Although my first version of the Esme didn't quite work out, I liked the overall shape so I decided to make another version of my own. For this one I blended out from a 14 at the shoulders/bust to a 16 at the hips. In contrast, my first version was a straight size 14. That's pretty much what's recommended for my measurements (my waist measurement is just fractionally above the 14, but is much closer to the 14 than the 16) and it did fit me, but it was just slightly clingy for my liking. Blending out to a 16 gives me that little bit of extra room to make me more comfortable.

Given that I've made two versions of the Esme now, I'm happy to report that it's a really nice pattern to sew! The instructions are very thorough. I'd say the only slightly tricky bit of the pattern is making sure that you get a nice neat finish on the V-neckline, but the steps are set out very clearly and I found that they made it a lot easier than I was expecting it to be. 

The fabric that I used for my top is a lovely cotton jersey from Like Sew Amazing - I really like the colours and the combination of stripes and florals!

The fabric for what is now my sister's top was from the Sew Hayley Jane outlet shop last year. It's a viscose jersey and so is a bit lighter weight - I think it still works OK for this pattern, but on balance the cotton jersey was better when sewing the V-neckline in particular.

I really like the Esme pattern, and I'm glad that I persevered and got the second version that works for me. In a funny way I'm also glad that the first one didn't work out quite right for me because I think it looks really nice on my sister. I'd happily recommend the pattern if you're in the market for an interesting jersey top, and I'll definitely be making a shawl collar version at some point soon!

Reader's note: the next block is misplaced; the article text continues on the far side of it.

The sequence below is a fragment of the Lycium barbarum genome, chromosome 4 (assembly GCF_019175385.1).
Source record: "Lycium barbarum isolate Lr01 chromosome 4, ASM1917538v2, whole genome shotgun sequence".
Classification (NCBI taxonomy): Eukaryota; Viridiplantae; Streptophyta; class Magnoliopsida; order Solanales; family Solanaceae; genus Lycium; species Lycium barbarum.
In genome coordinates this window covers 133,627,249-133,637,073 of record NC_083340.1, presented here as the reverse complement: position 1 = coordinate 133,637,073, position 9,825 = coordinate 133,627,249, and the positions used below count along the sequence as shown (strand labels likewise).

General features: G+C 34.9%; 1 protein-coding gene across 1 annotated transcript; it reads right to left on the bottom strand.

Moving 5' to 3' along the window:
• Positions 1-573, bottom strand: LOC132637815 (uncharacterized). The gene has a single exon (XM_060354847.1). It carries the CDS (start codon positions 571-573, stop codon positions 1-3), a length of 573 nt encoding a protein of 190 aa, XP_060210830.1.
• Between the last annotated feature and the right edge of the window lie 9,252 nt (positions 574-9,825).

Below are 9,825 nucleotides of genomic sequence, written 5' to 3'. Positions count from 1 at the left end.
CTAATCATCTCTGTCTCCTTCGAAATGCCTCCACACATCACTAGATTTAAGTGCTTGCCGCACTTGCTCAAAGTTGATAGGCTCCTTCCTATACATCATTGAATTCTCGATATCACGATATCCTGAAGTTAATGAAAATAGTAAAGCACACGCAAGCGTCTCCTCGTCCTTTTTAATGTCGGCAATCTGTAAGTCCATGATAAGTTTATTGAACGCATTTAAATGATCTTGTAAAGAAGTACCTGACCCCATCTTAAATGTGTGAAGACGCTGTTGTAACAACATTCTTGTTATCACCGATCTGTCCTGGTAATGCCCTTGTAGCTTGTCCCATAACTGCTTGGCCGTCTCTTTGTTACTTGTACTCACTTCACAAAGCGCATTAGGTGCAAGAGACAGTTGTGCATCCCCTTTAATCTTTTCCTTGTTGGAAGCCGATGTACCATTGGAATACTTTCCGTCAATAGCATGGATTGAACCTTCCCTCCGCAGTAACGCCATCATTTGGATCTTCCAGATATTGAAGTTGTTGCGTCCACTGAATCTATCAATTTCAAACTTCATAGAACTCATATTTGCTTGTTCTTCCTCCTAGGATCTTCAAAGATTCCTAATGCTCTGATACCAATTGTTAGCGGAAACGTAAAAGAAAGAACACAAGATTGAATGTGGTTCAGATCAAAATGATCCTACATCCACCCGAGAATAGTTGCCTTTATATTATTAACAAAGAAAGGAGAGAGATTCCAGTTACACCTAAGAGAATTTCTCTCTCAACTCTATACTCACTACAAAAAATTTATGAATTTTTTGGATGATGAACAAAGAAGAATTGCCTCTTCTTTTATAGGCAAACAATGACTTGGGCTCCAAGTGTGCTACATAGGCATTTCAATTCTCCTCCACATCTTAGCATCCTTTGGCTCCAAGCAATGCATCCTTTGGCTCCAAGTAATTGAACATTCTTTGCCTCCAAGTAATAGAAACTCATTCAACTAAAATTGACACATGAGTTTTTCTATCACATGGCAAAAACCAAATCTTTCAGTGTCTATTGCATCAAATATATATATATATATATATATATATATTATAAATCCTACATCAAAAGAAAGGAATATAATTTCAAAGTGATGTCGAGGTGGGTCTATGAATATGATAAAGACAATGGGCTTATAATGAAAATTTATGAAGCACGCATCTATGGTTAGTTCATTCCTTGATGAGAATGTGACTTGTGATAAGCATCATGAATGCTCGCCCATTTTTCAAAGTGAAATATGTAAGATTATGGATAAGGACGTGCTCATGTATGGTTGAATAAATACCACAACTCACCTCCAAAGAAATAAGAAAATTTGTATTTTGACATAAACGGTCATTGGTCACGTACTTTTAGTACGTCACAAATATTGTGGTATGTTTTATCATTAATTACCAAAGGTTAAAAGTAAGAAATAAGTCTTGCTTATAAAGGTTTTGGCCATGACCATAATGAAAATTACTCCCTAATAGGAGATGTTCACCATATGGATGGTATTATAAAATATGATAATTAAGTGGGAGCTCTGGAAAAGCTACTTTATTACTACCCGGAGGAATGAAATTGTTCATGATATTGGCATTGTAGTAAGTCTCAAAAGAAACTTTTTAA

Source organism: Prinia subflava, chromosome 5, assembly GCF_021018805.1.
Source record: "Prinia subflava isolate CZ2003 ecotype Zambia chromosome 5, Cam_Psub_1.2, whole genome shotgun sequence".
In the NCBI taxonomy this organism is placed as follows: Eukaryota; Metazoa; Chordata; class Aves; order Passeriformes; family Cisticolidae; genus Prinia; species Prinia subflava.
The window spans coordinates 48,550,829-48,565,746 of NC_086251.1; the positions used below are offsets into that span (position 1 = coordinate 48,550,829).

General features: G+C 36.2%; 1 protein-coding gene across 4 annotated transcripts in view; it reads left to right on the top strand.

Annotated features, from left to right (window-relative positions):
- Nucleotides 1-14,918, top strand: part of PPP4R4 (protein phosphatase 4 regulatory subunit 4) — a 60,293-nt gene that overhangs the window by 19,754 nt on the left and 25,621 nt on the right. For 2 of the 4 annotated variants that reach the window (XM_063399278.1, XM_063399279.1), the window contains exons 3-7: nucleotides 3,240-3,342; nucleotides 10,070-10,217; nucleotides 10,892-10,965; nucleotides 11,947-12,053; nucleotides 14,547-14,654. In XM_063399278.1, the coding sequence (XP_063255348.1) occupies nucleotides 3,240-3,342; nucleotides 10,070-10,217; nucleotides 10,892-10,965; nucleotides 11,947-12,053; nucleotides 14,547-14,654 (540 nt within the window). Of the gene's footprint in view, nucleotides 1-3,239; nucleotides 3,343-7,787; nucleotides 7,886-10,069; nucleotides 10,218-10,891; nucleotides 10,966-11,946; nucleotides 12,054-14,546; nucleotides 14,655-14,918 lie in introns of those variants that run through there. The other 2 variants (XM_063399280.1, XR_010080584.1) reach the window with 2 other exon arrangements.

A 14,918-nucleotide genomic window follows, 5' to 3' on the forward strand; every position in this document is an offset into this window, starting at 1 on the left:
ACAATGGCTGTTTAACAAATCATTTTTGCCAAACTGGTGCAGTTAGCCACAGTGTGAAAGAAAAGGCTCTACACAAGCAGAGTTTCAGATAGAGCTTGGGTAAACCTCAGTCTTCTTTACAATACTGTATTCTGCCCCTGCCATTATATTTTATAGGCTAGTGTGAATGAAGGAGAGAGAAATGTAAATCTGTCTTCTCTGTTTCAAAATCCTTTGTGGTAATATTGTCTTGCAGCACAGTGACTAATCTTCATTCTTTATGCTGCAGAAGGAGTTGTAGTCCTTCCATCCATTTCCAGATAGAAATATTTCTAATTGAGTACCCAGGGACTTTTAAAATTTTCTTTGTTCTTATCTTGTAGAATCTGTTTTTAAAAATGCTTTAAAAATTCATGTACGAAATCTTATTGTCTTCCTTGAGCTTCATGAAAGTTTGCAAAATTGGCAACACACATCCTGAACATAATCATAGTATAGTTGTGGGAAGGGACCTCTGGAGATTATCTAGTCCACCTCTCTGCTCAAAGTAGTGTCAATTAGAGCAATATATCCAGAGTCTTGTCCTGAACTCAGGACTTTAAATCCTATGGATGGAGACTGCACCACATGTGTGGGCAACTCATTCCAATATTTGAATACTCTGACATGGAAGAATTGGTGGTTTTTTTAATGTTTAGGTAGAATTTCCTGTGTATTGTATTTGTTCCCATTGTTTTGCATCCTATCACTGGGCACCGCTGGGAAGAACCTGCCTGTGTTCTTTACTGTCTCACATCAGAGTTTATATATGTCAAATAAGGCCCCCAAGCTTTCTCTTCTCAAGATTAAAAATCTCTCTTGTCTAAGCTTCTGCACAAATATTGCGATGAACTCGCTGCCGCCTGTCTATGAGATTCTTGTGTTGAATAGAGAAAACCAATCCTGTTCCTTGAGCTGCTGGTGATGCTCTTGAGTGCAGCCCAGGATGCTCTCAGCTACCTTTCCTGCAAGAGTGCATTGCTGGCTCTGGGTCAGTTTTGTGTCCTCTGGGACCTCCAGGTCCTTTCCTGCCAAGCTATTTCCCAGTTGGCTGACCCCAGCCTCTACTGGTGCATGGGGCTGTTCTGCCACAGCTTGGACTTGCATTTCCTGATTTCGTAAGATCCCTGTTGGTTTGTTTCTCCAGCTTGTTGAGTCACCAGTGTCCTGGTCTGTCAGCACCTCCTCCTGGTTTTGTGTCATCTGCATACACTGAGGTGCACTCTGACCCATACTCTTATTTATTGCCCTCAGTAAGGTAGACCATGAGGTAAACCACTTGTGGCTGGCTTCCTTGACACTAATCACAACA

Wednesday, 29 September 2021

Tilly & The Buttons Indigo Dress

 Continuing on from a theme of my last post, I've made another dress that will hopefully work well across different seasons. Here's my Tilly & The Buttons Indigo dress....

The Indigo pattern has been around for a few years now, and I have to admit that when it was released it didn't initially appeal to me that much for some reason. But I kept seeing lovely versions of the pattern on Instagram and blogs, and then the add-on pack was released to offer even more options for Indigo. All of that combined meant that I decided I needed to jump on the bandwagon!

Indigo is a smock dress or top pattern with no fastenings. It has an empire waistline, floaty gathered skirt and pockets. There are options to use classic gathered seams or exposed frill seams. Between the original and add-on pack, there are a variety of sleeve options, and the add-on pack also offers a button back bodice and the possibility of making a midi dress by adding an extra tier to the skirt.

As you can probably see, I used the short sleeves and midi tier option from the add-on pack.

Sewing my Indigo dress was a breeze. The instructions are very detailed and give you plenty of help along the way. It's also a fairly simple pattern anyway, and it felt like it came together pretty quickly. Although it has to be said that all the gathering on the skirt tiers took a little while! The sewing level is rated as 'confident beginner', which I think is fair - or it makes a nice simple project if you have more experience.

In terms of sizing, I chose to make a size 5 - that's the size recommended for my bust and waist measurements. My hips are between a 5 and 6, but there's plenty of room in the hips so I just made the size 5.

I made a couple of fitting alterations. The first was very standard for me - adding 2" to the bodice length. I'm about 5'9" so I have to lengthen almost all patterns.